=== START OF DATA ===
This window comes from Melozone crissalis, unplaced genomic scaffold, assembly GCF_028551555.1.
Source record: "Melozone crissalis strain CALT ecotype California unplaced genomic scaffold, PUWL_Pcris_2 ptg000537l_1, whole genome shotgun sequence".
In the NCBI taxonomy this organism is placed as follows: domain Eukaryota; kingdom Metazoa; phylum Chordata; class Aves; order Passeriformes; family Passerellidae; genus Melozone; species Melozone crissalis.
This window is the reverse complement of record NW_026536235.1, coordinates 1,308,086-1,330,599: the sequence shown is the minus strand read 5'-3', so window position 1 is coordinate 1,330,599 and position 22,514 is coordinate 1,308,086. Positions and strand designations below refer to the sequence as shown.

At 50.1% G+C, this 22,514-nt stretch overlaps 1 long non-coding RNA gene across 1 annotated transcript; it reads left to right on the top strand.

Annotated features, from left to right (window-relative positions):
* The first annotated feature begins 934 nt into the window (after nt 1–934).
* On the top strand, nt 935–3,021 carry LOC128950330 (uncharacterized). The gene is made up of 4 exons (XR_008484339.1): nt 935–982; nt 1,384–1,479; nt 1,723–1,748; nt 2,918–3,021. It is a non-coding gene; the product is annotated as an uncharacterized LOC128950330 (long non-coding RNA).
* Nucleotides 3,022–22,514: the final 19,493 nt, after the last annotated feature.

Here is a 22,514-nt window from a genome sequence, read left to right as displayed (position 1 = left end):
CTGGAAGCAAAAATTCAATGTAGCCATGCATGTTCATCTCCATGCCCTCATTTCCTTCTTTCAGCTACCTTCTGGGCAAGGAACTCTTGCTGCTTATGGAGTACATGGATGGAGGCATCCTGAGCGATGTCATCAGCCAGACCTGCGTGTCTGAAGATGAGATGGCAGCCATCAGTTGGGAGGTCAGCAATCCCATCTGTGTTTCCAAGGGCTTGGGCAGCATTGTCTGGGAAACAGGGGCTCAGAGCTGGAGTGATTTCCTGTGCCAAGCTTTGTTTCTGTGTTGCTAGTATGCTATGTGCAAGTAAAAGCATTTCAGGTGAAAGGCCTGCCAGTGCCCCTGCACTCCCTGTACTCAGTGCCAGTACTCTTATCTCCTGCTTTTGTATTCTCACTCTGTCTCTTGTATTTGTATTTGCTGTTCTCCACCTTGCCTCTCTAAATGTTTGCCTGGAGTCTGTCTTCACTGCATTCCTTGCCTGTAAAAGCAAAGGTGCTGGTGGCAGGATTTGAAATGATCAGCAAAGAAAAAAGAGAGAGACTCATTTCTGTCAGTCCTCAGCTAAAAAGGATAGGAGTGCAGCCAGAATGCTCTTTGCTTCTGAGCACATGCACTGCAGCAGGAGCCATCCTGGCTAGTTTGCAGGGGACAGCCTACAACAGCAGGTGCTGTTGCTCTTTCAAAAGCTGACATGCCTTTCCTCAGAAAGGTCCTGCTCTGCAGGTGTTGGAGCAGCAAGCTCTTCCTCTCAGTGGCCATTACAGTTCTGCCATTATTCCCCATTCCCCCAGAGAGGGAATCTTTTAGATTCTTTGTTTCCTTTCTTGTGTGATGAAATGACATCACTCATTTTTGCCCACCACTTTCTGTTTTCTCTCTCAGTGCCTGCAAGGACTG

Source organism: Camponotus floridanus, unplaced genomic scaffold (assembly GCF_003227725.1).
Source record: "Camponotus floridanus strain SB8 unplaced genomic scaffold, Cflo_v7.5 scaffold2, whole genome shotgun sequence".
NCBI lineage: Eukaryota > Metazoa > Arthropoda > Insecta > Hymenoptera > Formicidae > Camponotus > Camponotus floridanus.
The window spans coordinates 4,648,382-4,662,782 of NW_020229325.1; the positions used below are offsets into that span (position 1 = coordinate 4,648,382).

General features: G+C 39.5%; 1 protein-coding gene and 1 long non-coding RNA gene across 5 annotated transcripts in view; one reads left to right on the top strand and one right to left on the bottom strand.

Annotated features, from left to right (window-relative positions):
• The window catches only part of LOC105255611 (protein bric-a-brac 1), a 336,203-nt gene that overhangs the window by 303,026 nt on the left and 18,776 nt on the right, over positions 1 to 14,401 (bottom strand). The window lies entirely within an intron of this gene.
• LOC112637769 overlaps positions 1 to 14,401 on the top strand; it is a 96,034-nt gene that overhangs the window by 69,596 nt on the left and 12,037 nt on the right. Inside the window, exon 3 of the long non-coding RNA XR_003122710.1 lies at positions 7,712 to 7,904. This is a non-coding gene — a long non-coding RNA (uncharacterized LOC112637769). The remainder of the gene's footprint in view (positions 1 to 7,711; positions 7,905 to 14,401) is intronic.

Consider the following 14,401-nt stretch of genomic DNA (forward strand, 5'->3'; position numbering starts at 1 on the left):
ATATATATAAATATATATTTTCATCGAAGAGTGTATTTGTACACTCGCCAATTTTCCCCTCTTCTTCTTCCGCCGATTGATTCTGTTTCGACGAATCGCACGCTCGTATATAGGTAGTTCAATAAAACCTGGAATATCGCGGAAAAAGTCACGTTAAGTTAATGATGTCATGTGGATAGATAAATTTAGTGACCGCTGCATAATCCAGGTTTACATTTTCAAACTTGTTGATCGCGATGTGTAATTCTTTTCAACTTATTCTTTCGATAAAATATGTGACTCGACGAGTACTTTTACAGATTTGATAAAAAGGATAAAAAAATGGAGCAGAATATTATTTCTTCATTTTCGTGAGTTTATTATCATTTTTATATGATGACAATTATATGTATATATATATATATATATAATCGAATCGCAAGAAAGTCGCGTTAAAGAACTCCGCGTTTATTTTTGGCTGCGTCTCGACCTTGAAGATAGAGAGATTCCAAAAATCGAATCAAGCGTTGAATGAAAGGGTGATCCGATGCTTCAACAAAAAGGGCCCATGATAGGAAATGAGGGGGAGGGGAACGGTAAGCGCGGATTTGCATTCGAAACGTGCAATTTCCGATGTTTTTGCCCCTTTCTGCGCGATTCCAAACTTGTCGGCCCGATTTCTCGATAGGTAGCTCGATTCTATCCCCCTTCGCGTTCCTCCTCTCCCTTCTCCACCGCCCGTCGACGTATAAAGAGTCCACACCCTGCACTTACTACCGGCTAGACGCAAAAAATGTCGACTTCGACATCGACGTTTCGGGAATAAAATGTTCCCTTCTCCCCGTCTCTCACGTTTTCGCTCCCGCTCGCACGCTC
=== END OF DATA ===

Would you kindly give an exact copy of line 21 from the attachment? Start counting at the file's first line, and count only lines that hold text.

ATATATATAAATATATATTTTCATCGAAGAGTGTATTTGTACACTCGCCAATTTTCCCCTCTTCTTCTTCCGCCGATTGATTCTGTTTCGACGAATCGCACGCTCGTATATAGGTAGTTCAATAAAACCTGGAATATCGCGGAAAAAGTCACGTTAAGTTAATGATGTCATGTGGATAGATAAATTTAGTGACCGCTGCATAATCCAGGTTTACATTTTCAAACTTGTTGATCGCGATGTGTAATTCTTTTCAACTTATTCTTTCGATAAAATATGTGACTCGACGAGTACTTTTACAGATTTGATAAAAAGGATAAAAAAATGGAGCAGAATATTATTTCTTCATTTTCGTGAGTTTATTATCATTTTTATATGATGACAATTATATGTATATATATATATATATATAATCGAATCGCAAGAAAGTCGCGTTAAAGAACTCCGCGTTTATTTTTGGCTGCGTCTCGACCTTGAAGATAGAGAGATTCCAAAAATCGAATCAAGCGTTGAATGAAAGGGTGATCCGATGCTTCAACAAAAAGGGCCCATGATAGGAAATGAGGGGGAGGGGAACGGTAAGCGCGGATTTGCATTCGAAACGTGCAATTTCCGATGTTTTTGCCCCTTTCTGCGCGATTCCAAACTTGTCGGCCCGATTTCTCGATAGGTAGCTCGATTCTATCCCCCTTCGCGTTCCTCCTCTCCCTTCTCCACCGCCCGTCGACGTATAAAGAGTCCACACCCTGCACTTACTACCGGCTAGACGCAAAAAATGTCGACTTCGACATCGACGTTTCGGGAATAAAATGTTCCCTTCTCCCCGTCTCTCACGTTTTCGCTCCCGCTCGCACGCTC